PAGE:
Tuesday, September 28, 2010

Wash Po-President Obama; "I'm A Christian By Choice"

President Barack Obama: UK Telegraph
(Story reported by Anne E. Kornblut and William Branigin for the Washington Post)

ALBUQUERQUE-President Obama, speaking to middle-class Americans on Tuesday in his latest round of "backyard chats," opened up to a questioner about his Christian faith, as he touted his administration's record on education and the economy while warning that a Republican victory in upcoming elections would jeopardize progress in both areas.

Speaking to neighborhood residents in the yard of an Albuquerque family, Obama said the Nov. 2 elections "offer a choice on a whole range of different issues." But he said the Republicans' top priority is retaining $700 billion worth of tax breaks to the wealthiest 2 percent of Americans, money that "we'd have to borrow . . . because we don't have it" - likely from countries such as China and Saudi Arabia.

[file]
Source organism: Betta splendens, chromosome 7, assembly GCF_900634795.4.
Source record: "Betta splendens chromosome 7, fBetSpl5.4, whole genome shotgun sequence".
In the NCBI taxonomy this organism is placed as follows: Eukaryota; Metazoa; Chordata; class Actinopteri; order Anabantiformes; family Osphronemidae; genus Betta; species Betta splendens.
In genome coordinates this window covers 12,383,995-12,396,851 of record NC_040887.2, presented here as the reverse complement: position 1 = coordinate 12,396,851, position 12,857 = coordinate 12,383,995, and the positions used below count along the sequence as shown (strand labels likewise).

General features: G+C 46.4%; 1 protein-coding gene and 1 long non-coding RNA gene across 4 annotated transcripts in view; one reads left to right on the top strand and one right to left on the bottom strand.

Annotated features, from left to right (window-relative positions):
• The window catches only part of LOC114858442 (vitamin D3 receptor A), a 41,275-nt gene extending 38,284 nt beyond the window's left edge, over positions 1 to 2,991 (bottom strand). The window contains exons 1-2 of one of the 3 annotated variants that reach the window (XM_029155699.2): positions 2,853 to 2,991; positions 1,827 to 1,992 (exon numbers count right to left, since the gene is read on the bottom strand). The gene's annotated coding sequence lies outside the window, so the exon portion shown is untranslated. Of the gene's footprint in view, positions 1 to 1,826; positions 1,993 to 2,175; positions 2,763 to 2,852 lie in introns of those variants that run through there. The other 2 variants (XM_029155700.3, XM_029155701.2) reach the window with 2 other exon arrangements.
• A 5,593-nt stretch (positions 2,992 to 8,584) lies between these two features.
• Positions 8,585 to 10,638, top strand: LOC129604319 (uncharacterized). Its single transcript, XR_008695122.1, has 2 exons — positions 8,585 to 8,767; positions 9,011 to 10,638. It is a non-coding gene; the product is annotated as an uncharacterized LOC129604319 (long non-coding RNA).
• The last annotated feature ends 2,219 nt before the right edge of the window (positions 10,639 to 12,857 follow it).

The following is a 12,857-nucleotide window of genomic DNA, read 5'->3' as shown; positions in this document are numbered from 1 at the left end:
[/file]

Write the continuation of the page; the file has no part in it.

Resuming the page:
He charged that Republicans "don't really have good answers" on how to pay for their economic plans. One of their proposals, he said, is to cut education spending by 20 percent, eliminating about 200,000 Head Start programs and reducing student aid for college for about 8 million students. He urged his listeners to think about "who's going to prioritize our young people" when they go to the polls in November.

In response to a woman who asked him why he is a Christian, Obama also offered some rare personal comments about his faith.

"I'm a Christian by choice," he said, noting that his mother "didn't raise me in the church" and that his family did not attend church every week.

"So I came to my Christian faith later in life," Obama said. "And it was because the precepts of Jesus Christ spoke to me in terms of the kind of life that I would want to lead - being my brothers' and sisters' keeper, treating others as they would treat me."

He said he also reached an "understanding that . . . Jesus Christ dying for my sins spoke to the humility we all have to have as human beings, that we're sinful and we're flawed and we make mistakes, and that, you know, we achieve salvation through the grace of God."

(Click here to read the full story on the Washington Post website.)

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